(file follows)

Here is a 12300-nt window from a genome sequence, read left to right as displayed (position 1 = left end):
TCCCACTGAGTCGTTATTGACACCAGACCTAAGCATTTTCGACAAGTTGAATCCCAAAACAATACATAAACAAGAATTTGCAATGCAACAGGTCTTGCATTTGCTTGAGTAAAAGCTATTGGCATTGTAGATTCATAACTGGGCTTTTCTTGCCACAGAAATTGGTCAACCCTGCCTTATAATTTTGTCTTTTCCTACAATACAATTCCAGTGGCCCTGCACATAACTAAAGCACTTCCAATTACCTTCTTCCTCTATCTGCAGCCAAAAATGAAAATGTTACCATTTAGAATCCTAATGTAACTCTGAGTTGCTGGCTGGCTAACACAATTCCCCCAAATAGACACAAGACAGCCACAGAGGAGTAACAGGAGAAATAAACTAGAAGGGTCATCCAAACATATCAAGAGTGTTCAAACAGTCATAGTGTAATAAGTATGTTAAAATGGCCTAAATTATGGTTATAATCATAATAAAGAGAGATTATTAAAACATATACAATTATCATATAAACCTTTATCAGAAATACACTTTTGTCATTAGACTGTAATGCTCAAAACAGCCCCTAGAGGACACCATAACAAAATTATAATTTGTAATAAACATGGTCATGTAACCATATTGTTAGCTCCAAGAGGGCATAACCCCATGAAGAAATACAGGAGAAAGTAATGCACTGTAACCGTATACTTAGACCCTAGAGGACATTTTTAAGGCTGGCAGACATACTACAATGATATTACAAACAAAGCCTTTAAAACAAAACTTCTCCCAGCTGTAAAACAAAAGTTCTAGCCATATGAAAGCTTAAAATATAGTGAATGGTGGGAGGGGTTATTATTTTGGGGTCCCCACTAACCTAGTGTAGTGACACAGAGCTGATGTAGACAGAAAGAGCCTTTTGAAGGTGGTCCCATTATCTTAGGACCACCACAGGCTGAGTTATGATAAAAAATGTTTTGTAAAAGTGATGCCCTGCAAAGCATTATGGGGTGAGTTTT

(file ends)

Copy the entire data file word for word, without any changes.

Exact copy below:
Here is a 12300-nt window from a genome sequence, read left to right as displayed (position 1 = left end):
TCCCACTGAGTCGTTATTGACACCAGACCTAAGCATTTTCGACAAGTTGAATCCCAAAACAATACATAAACAAGAATTTGCAATGCAACAGGTCTTGCATTTGCTTGAGTAAAAGCTATTGGCATTGTAGATTCATAACTGGGCTTTTCTTGCCACAGAAATTGGTCAACCCTGCCTTATAATTTTGTCTTTTCCTACAATACAATTCCAGTGGCCCTGCACATAACTAAAGCACTTCCAATTACCTTCTTCCTCTATCTGCAGCCAAAAATGAAAATGTTACCATTTAGAATCCTAATGTAACTCTGAGTTGCTGGCTGGCTAACACAATTCCCCCAAATAGACACAAGACAGCCACAGAGGAGTAACAGGAGAAATAAACTAGAAGGGTCATCCAAACATATCAAGAGTGTTCAAACAGTCATAGTGTAATAAGTATGTTAAAATGGCCTAAATTATGGTTATAATCATAATAAAGAGAGATTATTAAAACATATACAATTATCATATAAACCTTTATCAGAAATACACTTTTGTCATTAGACTGTAATGCTCAAAACAGCCCCTAGAGGACACCATAACAAAATTATAATTTGTAATAAACATGGTCATGTAACCATATTGTTAGCTCCAAGAGGGCATAACCCCATGAAGAAATACAGGAGAAAGTAATGCACTGTAACCGTATACTTAGACCCTAGAGGACATTTTTAAGGCTGGCAGACATACTACAATGATATTACAAACAAAGCCTTTAAAACAAAACTTCTCCCAGCTGTAAAACAAAAGTTCTAGCCATATGAAAGCTTAAAATATAGTGAATGGTGGGAGGGGTTATTATTTTGGGGTCCCCACTAACCTAGTGTAGTGACACAGAGCTGATGTAGACAGAAAGAGCCTTTTGAAGGTGGTCCCATTATCTTAGGACCACCACAGGCTGAGTTATGATAAAAAATGTTTTGTAAAAGTGATGCCCTGCAAAGCATTATGGGGTGAGTTTT